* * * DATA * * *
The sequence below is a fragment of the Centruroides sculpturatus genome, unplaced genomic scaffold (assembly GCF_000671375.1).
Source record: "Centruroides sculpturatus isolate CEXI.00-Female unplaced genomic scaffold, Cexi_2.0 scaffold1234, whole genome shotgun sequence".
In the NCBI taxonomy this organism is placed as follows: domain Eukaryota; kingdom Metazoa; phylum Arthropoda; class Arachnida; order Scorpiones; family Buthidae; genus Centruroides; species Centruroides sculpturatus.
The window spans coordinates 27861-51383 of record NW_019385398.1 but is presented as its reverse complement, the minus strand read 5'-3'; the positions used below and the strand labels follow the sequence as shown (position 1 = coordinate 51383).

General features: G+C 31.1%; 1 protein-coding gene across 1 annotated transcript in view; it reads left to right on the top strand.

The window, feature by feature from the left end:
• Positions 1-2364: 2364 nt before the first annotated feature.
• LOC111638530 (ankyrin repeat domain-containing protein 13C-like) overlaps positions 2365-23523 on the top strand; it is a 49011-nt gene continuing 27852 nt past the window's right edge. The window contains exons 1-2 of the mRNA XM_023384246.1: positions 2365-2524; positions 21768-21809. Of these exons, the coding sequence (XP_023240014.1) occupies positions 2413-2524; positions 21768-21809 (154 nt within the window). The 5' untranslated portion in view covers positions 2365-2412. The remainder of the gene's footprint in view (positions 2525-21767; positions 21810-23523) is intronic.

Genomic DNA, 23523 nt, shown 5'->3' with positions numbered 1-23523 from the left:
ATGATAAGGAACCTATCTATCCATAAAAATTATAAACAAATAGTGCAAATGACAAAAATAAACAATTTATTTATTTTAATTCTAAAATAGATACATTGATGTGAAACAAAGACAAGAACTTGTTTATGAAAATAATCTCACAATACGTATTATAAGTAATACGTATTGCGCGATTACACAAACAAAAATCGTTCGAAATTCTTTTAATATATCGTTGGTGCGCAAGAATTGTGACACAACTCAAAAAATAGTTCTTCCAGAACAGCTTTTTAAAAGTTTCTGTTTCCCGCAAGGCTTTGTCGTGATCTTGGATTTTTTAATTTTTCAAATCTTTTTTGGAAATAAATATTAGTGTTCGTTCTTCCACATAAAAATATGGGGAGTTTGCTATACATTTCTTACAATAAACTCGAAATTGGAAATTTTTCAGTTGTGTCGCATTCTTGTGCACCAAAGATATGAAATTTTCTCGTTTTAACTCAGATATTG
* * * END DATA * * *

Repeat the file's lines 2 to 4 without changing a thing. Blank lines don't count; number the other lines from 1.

Source record: "Centruroides sculpturatus isolate CEXI.00-Female unplaced genomic scaffold, Cexi_2.0 scaffold1234, whole genome shotgun sequence".
In the NCBI taxonomy this organism is placed as follows: domain Eukaryota; kingdom Metazoa; phylum Arthropoda; class Arachnida; order Scorpiones; family Buthidae; genus Centruroides; species Centruroides sculpturatus.
The window spans coordinates 27861-51383 of record NW_019385398.1 but is presented as its reverse complement, the minus strand read 5'-3'; the positions used below and the strand labels follow the sequence as shown (position 1 = coordinate 51383).